Egwene al’Vere, the Amyrlin Seat of the rebel Aes Sedai, is a captive of the White Tower and subject to the whims of their tyrannical leader. As days tick toward the Seanchan attack she knows is imminent, Egwene works to hold together the disparate factions of Aes Sedai while providing leadership in the face of increasing uncertainty and despair. Her fight will prove the mettle of the Aes Sedai, and her conflict will decide the future of the White Tower–and possibly the world itself.

Wow, this series is huge. I have tried twice to get into this series and given up hope on book 4. My brother-inlaw and my cousin keep telling me to push through as it gets better but I don’t think I will manage it so sadly this is leaving the TBR pile.

GO

 

4. Towers of Midnight by Robert Jordan and Brandon Sanderson

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The Last Battle has started. The seals on the Dark One’s prison are crumbling. The Pattern itself is unraveling, and the armies of the Shadow have begun to boil out of the Blight.

The sun has begun to set upon the Third Age.

Perrin Aybara is now hunted by specters from his past: Whitecloaks, a slayer of wolves, and the responsibilities of leadership. All the while, an unseen foe is slowly pulling a noose tight around his neck. To prevail, he must seek answers in Tel’aran’rhiod and find a way–at long last–to master the wolf within him or lose himself to it forever

Meanwhile, Matrim Cauthon prepares for the most difficult challenge of his life. The creatures beyond the stone gateways–the Aelfinn and the Eelfinn–have confused him, taunted him, and left him hanged, his memory stuffed with bits and pieces of other men’s lives. He had hoped that his last confrontation with them would be the end of it, but the Wheel weaves as the Wheel wills. The time is coming when he will again have to dance with the Snakes and the Foxes, playing a game that cannot be won. The Tower of Ghenjei awaits, and its secrets will reveal the fate of a friend long lost.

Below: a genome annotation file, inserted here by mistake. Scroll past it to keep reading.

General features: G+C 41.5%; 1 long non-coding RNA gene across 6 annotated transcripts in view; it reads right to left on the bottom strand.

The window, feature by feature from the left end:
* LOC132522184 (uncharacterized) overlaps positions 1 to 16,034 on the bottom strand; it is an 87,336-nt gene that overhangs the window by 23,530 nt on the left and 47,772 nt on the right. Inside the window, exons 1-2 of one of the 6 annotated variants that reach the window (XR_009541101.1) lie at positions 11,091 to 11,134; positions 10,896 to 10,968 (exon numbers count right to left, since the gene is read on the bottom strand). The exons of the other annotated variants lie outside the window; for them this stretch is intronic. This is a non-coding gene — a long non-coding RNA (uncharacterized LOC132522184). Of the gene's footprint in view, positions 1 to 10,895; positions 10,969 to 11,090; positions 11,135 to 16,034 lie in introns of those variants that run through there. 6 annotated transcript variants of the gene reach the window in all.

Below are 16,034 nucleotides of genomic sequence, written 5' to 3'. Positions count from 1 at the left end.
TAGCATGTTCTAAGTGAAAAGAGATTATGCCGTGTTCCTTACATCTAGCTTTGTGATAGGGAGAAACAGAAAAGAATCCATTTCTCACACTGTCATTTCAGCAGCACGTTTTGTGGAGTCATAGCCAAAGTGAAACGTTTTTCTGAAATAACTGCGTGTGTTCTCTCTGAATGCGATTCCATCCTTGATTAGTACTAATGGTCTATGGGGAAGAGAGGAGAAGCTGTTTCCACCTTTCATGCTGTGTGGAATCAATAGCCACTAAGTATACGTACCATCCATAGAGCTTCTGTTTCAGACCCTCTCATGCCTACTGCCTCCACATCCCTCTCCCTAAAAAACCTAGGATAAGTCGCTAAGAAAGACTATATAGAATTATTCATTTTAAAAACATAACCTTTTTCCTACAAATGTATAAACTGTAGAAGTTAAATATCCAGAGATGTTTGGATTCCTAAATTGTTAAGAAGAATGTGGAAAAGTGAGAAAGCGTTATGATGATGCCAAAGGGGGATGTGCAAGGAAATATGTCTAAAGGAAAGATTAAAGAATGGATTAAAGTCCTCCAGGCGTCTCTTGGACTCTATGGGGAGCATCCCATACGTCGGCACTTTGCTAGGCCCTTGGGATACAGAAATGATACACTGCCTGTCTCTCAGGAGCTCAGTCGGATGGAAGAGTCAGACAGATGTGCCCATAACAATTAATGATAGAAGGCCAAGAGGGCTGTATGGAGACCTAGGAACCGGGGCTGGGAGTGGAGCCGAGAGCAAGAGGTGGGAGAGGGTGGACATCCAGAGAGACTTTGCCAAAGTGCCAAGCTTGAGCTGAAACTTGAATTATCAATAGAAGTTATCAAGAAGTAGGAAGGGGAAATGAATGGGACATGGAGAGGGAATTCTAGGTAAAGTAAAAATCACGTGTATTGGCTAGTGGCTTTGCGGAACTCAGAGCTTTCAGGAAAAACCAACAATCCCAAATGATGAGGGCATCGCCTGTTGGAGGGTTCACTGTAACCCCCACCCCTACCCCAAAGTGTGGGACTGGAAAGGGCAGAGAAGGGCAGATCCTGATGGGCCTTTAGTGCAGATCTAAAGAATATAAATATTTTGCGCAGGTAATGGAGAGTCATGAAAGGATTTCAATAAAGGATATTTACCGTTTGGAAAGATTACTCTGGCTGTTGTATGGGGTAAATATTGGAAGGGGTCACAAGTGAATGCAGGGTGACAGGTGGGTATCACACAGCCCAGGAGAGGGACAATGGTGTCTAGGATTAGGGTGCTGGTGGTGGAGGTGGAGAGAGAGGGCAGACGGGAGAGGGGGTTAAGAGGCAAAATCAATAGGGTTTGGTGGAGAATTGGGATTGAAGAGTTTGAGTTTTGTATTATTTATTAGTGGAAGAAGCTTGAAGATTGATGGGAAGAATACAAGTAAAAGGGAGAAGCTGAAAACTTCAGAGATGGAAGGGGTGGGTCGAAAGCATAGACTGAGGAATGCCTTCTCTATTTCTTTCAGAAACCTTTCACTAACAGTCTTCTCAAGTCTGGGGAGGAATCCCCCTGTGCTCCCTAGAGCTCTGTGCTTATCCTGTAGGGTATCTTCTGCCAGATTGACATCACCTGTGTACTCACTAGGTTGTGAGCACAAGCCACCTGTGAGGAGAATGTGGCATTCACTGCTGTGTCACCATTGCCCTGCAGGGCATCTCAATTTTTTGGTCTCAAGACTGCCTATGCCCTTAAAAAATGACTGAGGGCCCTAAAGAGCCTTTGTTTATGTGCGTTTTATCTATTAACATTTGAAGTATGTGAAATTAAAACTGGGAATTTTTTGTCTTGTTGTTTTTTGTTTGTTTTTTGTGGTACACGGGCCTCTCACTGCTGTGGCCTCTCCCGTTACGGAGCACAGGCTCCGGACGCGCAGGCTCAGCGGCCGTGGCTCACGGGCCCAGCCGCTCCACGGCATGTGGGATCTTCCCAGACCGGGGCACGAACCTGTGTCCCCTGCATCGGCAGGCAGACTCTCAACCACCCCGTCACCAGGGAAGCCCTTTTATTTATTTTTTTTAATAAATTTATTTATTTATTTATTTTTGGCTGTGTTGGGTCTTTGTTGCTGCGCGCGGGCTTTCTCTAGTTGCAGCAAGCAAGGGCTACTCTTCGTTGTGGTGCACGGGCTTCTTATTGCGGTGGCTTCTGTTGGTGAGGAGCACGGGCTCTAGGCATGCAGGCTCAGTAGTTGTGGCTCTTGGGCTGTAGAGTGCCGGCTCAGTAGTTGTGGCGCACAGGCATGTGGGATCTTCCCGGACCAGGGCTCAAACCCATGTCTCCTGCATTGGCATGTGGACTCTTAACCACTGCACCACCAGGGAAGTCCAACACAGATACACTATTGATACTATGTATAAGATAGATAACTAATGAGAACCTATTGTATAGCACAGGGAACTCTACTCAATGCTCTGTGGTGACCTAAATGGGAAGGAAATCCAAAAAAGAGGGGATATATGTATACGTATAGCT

For the same reason as the above this is also leaving the list.

GO

5. Lord of Chaos by Robert Jordan

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In this sequel to the phenomenal New York Times bestseller The Fires of Heaven, we plunge again into Robert Jordan’s extraordinarily rich, totally unforgettable world:

On the slopes of Shayol Ghul, the Myrddraal swords are forged, and the sky is not the sky of this world …

In Salidar the White Tower in exile prepares an embassy to Caemlyn, where Rand Al’Thor, the Dragon Reborn, holds the throne — and where an unexpected visitor may change the world …

In Emond’s Field, Perrin Goldeneyes, Lord of the Two Rivers, feels the pull of ta’veren to ta’veren and prepares to march …

Morgase of Caemlyn finds a most unexpected, and quite unwelcome, ally …

And south lies Illian, where Sammael holds sway

 

Same reason as above it is going.

GO

 

Another five books done and 4 out of the 5 have gone. I am quite pleased with result and slowly but surely the TBR pile is going down.

I would love to hear if you have read any of these books and your thoughts on them. Also if you are also doing the Down the TBR Hole challenge please drop me the link to your blog and I will head over and give it a read.

Lady Book Dragon.

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New Book 28/03/2019

Yesterday we went for a little wonder around Much Wenlock. We had a nice lunch, a browse through the antique store and of course we ended up in the book shop.

I love the second-hand book shop in Much Wenlock, because not only do they have amazing books, they also have two cats and a beautiful collie dog you can cuddle. Sadly, yesterday the cats were out, presumably enjoying the sunshine but the collie dog was in so I had some woof woof cuddle’s.